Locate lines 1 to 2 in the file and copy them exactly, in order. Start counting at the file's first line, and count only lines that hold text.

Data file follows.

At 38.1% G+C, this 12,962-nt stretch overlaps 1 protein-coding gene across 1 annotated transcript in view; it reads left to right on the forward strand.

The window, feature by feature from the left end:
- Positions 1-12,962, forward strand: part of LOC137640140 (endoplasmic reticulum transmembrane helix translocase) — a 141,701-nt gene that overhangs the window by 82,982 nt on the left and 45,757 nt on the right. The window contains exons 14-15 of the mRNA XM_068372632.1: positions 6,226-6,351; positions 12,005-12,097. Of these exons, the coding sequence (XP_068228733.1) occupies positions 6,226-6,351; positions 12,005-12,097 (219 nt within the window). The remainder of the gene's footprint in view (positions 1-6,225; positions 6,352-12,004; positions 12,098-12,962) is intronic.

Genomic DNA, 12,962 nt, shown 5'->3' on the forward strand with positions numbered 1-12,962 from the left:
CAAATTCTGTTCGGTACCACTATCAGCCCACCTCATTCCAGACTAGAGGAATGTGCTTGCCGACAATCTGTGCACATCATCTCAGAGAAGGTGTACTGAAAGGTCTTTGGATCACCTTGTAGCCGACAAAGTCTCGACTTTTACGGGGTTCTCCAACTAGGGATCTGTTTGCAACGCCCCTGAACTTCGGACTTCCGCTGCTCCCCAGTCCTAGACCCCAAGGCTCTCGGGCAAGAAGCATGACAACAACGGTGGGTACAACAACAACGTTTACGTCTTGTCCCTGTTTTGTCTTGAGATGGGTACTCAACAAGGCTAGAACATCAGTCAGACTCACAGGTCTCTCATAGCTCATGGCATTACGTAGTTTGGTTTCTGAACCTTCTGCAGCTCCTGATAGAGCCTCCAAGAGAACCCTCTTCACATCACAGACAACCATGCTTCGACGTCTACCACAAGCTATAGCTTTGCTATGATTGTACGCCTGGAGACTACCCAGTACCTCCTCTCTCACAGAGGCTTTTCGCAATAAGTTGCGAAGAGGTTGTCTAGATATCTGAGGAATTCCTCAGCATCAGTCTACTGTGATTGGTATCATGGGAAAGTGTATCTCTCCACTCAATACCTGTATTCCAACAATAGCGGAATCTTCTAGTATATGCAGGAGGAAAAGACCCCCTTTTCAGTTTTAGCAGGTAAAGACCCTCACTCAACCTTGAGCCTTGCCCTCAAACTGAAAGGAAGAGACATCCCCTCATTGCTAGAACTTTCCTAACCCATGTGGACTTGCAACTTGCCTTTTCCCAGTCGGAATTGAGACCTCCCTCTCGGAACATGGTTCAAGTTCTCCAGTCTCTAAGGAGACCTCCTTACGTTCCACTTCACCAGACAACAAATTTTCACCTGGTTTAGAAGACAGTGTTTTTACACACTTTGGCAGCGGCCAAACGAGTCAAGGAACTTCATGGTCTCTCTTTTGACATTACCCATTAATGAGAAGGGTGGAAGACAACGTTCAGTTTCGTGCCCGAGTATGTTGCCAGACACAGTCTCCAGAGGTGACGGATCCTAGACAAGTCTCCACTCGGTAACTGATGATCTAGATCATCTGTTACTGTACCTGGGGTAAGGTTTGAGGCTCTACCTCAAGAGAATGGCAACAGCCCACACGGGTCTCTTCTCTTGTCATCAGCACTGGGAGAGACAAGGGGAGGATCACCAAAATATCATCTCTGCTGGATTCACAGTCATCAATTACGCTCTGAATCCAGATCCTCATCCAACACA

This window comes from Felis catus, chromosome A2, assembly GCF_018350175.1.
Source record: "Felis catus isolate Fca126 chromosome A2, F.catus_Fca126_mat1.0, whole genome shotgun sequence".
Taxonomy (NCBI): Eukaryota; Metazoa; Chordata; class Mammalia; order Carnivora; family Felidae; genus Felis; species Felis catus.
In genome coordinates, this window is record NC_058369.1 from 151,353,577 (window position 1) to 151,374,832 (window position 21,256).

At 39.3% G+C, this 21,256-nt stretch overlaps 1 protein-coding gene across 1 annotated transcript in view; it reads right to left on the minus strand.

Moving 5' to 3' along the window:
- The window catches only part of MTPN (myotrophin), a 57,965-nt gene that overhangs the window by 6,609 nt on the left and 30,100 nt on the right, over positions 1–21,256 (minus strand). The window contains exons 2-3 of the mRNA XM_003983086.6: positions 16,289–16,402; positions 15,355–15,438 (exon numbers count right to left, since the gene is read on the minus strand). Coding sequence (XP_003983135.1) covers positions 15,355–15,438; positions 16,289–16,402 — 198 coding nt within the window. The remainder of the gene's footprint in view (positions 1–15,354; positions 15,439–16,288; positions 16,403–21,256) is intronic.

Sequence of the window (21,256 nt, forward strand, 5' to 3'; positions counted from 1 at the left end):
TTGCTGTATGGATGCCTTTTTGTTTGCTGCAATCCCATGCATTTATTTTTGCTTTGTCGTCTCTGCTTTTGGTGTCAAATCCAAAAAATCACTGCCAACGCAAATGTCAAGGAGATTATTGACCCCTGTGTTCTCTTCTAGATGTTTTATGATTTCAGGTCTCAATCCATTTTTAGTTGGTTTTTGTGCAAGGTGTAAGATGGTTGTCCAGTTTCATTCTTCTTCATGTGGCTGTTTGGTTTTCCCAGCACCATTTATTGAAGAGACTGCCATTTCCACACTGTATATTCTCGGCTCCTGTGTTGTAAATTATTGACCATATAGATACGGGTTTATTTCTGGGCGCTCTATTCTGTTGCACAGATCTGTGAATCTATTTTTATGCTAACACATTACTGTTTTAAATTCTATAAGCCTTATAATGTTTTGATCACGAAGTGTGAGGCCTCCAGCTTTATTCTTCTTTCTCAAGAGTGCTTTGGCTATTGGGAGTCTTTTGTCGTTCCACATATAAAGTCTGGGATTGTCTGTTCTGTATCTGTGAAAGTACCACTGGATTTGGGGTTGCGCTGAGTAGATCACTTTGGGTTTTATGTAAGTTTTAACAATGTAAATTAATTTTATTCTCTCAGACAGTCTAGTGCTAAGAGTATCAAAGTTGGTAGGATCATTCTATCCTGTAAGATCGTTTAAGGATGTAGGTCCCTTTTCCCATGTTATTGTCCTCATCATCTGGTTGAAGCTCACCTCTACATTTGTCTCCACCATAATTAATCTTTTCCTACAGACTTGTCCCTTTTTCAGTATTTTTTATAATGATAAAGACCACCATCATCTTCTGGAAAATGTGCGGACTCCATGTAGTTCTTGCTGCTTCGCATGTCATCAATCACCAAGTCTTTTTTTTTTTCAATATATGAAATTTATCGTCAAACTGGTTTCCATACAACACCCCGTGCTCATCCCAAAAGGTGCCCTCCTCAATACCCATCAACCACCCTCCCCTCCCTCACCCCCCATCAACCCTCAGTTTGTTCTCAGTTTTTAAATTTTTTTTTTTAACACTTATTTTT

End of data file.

At 38.1% G+C, this 12,962-nt stretch overlaps 1 protein-coding gene across 1 annotated transcript in view; it reads left to right on the forward strand.

The window, feature by feature from the left end: